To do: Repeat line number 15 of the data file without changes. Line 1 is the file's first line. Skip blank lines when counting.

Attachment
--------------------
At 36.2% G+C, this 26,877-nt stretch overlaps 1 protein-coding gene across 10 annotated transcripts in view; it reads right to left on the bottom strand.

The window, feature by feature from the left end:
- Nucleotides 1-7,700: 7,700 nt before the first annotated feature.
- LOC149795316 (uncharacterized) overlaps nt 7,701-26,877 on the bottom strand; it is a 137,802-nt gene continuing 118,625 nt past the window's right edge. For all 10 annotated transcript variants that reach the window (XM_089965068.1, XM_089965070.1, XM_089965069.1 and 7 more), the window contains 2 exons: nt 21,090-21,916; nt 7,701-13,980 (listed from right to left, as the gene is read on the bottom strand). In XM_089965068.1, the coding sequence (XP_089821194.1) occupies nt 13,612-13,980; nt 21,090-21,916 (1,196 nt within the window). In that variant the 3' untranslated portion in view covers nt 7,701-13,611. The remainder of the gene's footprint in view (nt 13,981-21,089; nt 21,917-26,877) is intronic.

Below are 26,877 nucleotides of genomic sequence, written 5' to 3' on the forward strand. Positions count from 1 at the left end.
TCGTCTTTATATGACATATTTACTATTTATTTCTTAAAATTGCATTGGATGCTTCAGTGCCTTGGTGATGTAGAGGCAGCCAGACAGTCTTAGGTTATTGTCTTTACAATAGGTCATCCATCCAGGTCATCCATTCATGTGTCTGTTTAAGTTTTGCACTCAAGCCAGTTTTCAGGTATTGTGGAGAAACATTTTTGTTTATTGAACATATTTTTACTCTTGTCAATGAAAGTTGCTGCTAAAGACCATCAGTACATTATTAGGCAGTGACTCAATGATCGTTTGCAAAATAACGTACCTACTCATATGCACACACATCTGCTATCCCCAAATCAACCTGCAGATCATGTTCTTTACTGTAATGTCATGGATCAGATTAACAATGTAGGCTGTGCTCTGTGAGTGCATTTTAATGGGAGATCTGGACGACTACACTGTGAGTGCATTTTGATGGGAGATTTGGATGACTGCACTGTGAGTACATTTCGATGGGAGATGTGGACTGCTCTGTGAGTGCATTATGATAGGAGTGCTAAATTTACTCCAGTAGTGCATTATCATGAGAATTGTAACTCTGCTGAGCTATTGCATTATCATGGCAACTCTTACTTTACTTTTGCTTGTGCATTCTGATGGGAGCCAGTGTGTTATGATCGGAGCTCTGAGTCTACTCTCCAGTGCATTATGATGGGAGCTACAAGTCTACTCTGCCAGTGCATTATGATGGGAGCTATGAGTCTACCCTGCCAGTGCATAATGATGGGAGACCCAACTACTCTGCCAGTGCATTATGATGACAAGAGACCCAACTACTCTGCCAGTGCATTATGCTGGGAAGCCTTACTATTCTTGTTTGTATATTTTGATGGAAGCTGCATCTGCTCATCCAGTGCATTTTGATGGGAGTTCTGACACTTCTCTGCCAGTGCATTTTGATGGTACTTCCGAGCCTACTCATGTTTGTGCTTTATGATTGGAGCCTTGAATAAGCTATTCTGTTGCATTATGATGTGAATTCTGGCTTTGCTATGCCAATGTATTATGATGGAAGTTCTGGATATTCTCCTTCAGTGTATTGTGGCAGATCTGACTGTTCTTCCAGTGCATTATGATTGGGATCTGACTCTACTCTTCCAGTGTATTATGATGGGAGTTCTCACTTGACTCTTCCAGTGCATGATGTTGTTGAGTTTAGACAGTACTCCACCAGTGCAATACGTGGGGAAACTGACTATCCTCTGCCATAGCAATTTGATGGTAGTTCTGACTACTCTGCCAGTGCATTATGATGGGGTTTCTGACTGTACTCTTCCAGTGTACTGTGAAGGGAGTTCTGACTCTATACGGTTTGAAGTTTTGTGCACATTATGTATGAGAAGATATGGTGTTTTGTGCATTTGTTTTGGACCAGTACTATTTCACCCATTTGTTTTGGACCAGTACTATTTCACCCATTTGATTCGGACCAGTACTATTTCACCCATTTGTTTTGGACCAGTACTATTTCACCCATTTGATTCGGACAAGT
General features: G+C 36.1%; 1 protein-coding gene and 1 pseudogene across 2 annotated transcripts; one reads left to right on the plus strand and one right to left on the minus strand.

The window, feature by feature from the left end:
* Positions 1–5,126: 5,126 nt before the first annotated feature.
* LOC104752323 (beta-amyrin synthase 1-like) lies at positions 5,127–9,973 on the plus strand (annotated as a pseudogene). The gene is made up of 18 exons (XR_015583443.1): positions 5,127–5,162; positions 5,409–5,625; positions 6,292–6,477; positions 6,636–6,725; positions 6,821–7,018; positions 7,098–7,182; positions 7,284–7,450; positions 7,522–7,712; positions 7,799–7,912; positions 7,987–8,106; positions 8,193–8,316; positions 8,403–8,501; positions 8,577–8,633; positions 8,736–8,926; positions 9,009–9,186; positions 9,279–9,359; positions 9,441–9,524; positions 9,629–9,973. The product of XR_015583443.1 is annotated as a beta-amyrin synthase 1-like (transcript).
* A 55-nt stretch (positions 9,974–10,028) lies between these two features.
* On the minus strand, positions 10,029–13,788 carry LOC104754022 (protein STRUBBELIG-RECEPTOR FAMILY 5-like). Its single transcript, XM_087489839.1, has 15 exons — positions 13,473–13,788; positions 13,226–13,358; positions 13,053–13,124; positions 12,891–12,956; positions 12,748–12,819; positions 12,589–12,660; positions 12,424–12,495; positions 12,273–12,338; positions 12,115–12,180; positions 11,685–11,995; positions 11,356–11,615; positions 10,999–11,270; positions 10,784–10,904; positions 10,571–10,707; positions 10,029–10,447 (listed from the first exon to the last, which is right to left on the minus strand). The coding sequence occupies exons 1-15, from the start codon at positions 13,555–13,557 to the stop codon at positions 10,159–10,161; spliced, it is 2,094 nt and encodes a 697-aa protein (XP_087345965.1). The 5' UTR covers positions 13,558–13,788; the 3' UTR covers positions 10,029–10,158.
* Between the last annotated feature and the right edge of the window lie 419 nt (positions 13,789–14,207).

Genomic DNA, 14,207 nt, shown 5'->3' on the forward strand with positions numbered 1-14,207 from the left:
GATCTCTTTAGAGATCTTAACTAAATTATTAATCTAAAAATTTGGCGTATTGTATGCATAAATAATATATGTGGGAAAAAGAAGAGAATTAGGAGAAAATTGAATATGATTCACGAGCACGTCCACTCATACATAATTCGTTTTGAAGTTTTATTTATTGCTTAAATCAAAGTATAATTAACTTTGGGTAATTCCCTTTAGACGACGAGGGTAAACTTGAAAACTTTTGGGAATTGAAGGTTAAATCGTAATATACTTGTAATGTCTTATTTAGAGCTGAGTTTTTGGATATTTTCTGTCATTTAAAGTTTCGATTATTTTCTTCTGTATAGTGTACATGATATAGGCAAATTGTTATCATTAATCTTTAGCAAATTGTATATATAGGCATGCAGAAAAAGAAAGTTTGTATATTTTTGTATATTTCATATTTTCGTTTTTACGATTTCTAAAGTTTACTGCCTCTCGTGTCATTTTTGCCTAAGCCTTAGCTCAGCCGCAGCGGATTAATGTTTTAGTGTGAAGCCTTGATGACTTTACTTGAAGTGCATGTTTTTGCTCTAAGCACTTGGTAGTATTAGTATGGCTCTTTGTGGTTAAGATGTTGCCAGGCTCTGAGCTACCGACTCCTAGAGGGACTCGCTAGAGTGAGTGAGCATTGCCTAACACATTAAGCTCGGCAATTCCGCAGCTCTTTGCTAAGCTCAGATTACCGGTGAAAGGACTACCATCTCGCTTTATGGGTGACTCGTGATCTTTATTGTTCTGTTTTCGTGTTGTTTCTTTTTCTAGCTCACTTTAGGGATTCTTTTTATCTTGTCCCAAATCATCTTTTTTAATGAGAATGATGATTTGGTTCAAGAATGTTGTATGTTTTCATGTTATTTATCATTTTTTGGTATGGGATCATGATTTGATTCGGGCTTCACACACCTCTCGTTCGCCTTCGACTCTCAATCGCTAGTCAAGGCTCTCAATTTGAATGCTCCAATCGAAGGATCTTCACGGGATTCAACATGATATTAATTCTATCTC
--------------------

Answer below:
GATCTCTTTAGAGATCTTAACTAAATTATTAATCTAAAAATTTGGCGTATTGTATGCATAAATAATATATGTGGGAAAAAGAAGAGAATTAGGAGAAAATTGAATATGATTCACGAGCACGTCCACTCATACATAATTCGTTTTGAAGTTTTATTTATTGCTTAAATCAAAGTATAATTAACTTTGGGTAATTCCCTTTAGACGACGAGGGTAAACTTGAAAACTTTTGGGAATTGAAGGTTAAATCGTAATATACTTGTAATGTCTTATTTAGAGCTGAGTTTTTGGATATTTTCTGTCATTTAAAGTTTCGATTATTTTCTTCTGTATAGTGTACATGATATAGGCAAATTGTTATCATTAATCTTTAGCAAATTGTATATATAGGCATGCAGAAAAAGAAAGTTTGTATATTTTTGTATATTTCATATTTTCGTTTTTACGATTTCTAAAGTTTACTGCCTCTCGTGTCATTTTTGCCTAAGCCTTAGCTCAGCCGCAGCGGATTAATGTTTTAGTGTGAAGCCTTGATGACTTTACTTGAAGTGCATGTTTTTGCTCTAAGCACTTGGTAGTATTAGTATGGCTCTTTGTGGTTAAGATGTTGCCAGGCTCTGAGCTACCGACTCCTAGAGGGACTCGCTAGAGTGAGTGAGCATTGCCTAACACATTAAGCTCGGCAATTCCGCAGCTCTTTGCTAAGCTCAGATTACCGGTGAAAGGACTACCATCTCGCTTTATGGGTGACTCGTGATCTTTATTGTTCTGTTTTCGTGTTGTTTCTTTTTCTAGCTCACTTTAGGGATTCTTTTTATCTTGTCCCAAATCATCTTTTTTAATGAGAATGATGATTTGGTTCAAGAATGTTGTATGTTTTCATGTTATTTATCATTTTTTGGTATGGGATCATGATTTGATTCGGGCTTCACACACCTCTCGTTCGCCTTCGACTCTCAATCGCTAGTCAAGGCTCTCAATTTGAATGCTCCAATCGAAGGATCTTCACGGGATTCAACATGATATTAATTCTATCTC